There’s plenty of precedent for revisions to major league stats; early AL/NL record keeping could be spotty, and even high-profile figures have been subject to change. “Some fans were upset when the hit totals for Cap Anson, Eddie Collins, and Honus Wagner—or the win totals for Cy Young, and Walter Johnson and Christy Mathewson—changed, but history is process, not product,” says Thorn. Lester is bracing for blowback. “It’s going to create a firestorm before it is accepted,” he says, adding, “The cynics and naysayers will claim that these stats are not valid. Which is OK—it creates more work for me, and I’m ready for the challenge.”
He’s also ready for single-game or single-season feats to garner greater recognition. “We’re going to have all these no-hitters by Satchel Paige and Smokey Joe Williams and Andy Cooper and Willie Foster and Hilton Smith and Leon Day now as part of the record book,” Lester says. “Instead of saying Bob Feller pitched the only opening day no-hitter—well, he did in modern baseball in the American League. But Leon Day also pitched an opening day no-hitter in the Negro League. So I want to see Leon Day placed on that pantheon next to Bob Feller. He achieved the same extraordinary event, just in different leagues.”
Lengthening the list of no-hitters is an easy call, but MLB will face stickier situations when it comes to single-season rate stats. Fans are accustomed to citing Ted Williams, who batted .406 in 1941, as the last .400 hitter, but Hall of Famer and Homestead Grays great Josh Gibson batted .441 in 1943, and Artie Wilson batted .431 in 1948, albeit in a shorter season. Gibson’s 1943 mark would edge out Hugh Duffy’s .440 in 1894, which currently leads the all-time list.
Gibson amassed his stats that season in fewer than 80 games, but Thorn favors treating it like any other individual major league season that clears the long-established playing-time minimum for batting-title qualification of 3.1 plate appearances per team game. “The idea of having white major league records and an additional line for Black major league records will be very tough for me to accept,” he says, citing the “separate but equal” overtones and the similarity to an ill-conceived (and eventually abandoned) plan to display the plaque of Satchel Paige, the first Hall of Famer from the Negro Leagues, in a separate section of the museum. MLB’s press release states that the league and Elias “have begun a review process to determine the full scope of this designation’s ramifications on statistics and records,” and that the two entities “will work with historians and other experts in the field to evaluate the relevant issues and reach conclusions upon the completion of that process.”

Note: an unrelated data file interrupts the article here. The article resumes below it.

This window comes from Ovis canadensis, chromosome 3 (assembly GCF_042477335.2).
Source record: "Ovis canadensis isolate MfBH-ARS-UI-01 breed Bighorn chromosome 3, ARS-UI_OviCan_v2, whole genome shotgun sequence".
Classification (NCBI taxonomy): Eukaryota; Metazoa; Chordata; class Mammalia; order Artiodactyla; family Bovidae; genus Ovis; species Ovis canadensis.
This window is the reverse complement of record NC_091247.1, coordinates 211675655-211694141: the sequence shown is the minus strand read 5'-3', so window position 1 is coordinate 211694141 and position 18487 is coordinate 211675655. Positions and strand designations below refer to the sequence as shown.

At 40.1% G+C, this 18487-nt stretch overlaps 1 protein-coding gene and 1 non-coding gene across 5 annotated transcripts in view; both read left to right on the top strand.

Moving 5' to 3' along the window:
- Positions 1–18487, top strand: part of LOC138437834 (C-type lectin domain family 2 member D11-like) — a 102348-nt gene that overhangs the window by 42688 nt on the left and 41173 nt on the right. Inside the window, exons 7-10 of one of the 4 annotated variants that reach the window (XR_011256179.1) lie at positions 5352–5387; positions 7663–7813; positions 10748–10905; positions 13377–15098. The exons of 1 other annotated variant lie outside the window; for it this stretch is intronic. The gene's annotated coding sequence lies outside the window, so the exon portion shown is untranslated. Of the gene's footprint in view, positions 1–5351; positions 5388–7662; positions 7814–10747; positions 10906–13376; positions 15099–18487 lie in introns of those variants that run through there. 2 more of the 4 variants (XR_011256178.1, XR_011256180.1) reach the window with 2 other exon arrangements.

Some parts of the process may never be quite complete. Seamheads crossed off the last missing season and league from the 1920-48 era in January, when the data for the 1932 Negro Southern League went live, but work is far from finished. Ashwill says the archive currently includes 9,137 of 12,525 known Negro Leagues games from 1920-48, or 73 percent, ranging from close to 100 percent in the 1920s to roughly 50 percent in the 1940s, when newspapers printed fewer box scores. It also encompasses 3,448 players. But those figures change from week to week as researchers track down elusive games played in obscure locations or uncover biographical details. On Wednesday, Ashwill added 16 games from the 1945 season.
“No other sport holds to its history like baseball does,” Kendrick says. “It is that beautiful game of comparison and statistics, and the statistics have not always been readily available. So in the minds of many, it discounted the Negro Leagues, because they would say, ‘Aw, that’s just legend and lore.’ And yeah, there is a lot of legend and lore that surrounds it. And I love that, but now you get a quantifiable look at the greatness of these players.” That quantification may lead to more Hall of Famers from the Negro Leagues (who remain underrepresented) or reevaluations of vague claims like the “almost 800 home runs” referenced on Gibson’s Cooperstown plaque. “Using that hyperbole to exaggerate someone’s greatness is unnecessary when his basic stats are good enough,” Lester says.
Like Sean Gibson, Josh’s great-grandson and the executive director of the Josh Gibson Foundation, Kendrick hopes the reclassification will lead to upticks in appreciation and support for Negro Leagues players and programs. “As much as our mission is about preserving this history and hopefully enlightening people to a piece of Americana that had for so long been forgotten, we are a teaching institution as well,” he says. “As people are seeing these names, likely for the first time, hopefully the curiosity will be to learn more about who they are. And perhaps that will steer even more folks to the Negro Leagues Baseball Museum to learn the story in its entirety, to understand the profoundness of what these leagues represented both on and off the field.”
The museum endured pandemic-dictated shutdowns and postponed some centennial celebration plans earlier this year, but Kendrick says this development softens some of those blows. “It’s a perfect way for us to finish the year, in a year that has been so challenging not just for the Negro Leagues Baseball Museum, but for everybody. … For baseball to make this acknowledgement at the end of the actual 100th-anniversary year, it just kind of gives us more momentum as we move into next year with the Negro Leagues 101 celebration.”
This was a year in which MLB players sat out and spoke out more than ever before. Members of the Players Alliance donated their salaries from Jackie Robinson Day to help combat racial inequality, and MLB and the MLBPA donated $10 million to support the group’s initiatives. The BBWAA stripped segregation-upholding commissioner Kenesaw Mountain Landis’s name from the MVP award and is mulling a change to the J.G. Taylor Spink Award for similar reasons. On Wednesday, the Society for American Baseball Research announced the formation of a task force that will study Negro Leagues reclassification independent of MLB. (“We would prefer that we came to the same conclusions,” says Mark Armour, president of SABR’s board of directors.) Not every initiative has heft, and as was the case with Miami’s hiring of Kim Ng or Cleveland’s commitment to retiring its team name, it’s impossible to separate the heartening aspects of this news from the fact that it took too long. But taken together, these steps suggest a positive pattern, if far from a fix.
“We know that there are going to be some that you ain’t going to ever satisfy, because they just got in their minds that this was a lesser league,” Kendrick says. “And my job is to try to hopefully help them understand now that this league was as major as it comes.” That job may have just gotten a little less difficult.